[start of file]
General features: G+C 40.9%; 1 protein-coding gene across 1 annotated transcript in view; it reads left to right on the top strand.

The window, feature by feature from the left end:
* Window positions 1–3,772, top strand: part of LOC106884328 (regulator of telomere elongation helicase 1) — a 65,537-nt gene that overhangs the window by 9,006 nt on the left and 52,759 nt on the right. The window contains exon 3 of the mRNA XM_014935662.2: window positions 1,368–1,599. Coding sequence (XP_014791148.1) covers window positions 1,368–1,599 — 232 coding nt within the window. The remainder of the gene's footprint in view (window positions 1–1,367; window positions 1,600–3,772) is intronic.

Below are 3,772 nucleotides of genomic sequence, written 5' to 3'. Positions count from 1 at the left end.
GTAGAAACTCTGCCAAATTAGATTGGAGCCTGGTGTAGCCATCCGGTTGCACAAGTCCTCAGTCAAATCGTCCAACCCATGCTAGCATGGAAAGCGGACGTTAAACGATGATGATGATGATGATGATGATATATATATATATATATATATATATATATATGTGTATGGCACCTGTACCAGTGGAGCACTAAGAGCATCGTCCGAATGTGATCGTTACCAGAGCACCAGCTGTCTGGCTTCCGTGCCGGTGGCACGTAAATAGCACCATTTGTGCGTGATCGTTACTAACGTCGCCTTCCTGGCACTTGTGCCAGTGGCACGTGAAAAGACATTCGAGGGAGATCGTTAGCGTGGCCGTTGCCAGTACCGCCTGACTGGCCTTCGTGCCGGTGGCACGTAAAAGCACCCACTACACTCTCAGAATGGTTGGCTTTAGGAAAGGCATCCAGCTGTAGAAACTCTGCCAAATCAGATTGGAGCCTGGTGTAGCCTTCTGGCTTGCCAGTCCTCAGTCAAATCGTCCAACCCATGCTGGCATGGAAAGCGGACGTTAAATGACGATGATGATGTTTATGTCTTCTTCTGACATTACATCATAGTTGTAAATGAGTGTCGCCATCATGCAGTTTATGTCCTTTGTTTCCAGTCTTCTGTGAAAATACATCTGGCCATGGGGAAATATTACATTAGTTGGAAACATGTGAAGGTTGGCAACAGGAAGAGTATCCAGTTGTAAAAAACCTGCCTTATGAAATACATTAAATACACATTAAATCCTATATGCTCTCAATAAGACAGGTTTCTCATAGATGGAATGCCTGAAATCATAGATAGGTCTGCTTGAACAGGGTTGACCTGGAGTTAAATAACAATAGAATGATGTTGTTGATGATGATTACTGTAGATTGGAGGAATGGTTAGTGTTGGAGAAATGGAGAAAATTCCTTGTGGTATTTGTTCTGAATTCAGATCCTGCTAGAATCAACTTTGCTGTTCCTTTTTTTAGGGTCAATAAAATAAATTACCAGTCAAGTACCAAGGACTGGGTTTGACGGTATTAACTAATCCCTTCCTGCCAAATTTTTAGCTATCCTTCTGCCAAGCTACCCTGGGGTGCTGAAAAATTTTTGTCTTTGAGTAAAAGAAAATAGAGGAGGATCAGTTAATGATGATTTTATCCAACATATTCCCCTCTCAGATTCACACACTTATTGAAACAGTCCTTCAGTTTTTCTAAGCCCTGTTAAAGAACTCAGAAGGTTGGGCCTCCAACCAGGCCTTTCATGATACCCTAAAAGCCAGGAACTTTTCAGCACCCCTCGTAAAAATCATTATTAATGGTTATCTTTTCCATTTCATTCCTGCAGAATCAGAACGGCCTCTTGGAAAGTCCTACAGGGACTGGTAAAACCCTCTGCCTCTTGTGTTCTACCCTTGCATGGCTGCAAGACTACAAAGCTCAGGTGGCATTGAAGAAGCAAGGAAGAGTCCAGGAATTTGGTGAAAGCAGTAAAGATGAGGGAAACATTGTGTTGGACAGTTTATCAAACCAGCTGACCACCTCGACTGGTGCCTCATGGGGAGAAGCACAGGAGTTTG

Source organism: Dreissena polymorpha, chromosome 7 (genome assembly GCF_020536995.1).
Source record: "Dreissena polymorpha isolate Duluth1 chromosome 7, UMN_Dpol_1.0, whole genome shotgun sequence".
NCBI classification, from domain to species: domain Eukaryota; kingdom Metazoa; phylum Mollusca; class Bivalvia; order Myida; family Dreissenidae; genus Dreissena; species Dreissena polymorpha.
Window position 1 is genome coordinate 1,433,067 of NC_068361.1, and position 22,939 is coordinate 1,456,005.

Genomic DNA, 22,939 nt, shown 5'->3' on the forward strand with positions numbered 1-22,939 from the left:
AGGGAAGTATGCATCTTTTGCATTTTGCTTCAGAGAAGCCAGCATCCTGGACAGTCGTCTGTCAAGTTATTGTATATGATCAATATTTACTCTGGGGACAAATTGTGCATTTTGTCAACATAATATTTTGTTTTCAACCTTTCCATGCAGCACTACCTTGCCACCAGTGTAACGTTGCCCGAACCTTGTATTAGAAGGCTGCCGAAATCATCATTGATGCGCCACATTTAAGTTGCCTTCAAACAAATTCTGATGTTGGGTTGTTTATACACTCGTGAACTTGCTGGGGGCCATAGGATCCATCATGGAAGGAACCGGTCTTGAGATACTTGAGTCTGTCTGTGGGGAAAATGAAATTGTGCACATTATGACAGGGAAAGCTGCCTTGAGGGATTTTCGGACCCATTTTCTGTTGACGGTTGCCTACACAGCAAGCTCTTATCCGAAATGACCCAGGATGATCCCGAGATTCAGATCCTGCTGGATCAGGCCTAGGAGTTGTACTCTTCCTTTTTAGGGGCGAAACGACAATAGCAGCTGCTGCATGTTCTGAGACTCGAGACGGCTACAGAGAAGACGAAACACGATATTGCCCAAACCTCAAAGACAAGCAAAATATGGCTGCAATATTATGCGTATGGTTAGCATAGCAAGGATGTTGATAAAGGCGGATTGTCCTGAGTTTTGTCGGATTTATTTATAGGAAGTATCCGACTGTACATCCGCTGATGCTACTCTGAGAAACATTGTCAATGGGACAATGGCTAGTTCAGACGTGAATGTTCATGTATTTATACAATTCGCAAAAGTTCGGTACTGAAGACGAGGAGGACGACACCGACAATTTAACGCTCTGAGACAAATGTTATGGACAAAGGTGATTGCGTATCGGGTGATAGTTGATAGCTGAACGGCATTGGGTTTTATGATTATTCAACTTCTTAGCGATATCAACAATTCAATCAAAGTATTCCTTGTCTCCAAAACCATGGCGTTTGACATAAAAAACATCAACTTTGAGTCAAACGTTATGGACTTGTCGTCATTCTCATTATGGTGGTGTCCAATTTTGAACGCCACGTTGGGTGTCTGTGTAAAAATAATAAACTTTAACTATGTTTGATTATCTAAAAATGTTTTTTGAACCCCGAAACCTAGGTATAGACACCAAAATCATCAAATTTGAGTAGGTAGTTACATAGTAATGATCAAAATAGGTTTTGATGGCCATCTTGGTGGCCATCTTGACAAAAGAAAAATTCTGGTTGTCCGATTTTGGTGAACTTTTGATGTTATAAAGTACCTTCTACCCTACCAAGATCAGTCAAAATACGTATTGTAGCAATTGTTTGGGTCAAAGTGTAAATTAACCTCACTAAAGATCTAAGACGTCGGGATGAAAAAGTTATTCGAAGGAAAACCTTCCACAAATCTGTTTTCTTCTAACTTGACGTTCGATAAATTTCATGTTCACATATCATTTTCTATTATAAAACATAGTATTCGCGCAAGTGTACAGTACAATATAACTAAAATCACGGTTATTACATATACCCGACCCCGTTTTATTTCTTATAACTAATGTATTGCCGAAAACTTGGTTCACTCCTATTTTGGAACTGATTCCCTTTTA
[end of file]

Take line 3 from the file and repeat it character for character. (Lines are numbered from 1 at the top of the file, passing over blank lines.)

* Window positions 1–3,772, top strand: part of LOC106884328 (regulator of telomere elongation helicase 1) — a 65,537-nt gene that overhangs the window by 9,006 nt on the left and 52,759 nt on the right. The window contains exon 3 of the mRNA XM_014935662.2: window positions 1,368–1,599. Coding sequence (XP_014791148.1) covers window positions 1,368–1,599 — 232 coding nt within the window. The remainder of the gene's footprint in view (window positions 1–1,367; window positions 1,600–3,772) is intronic.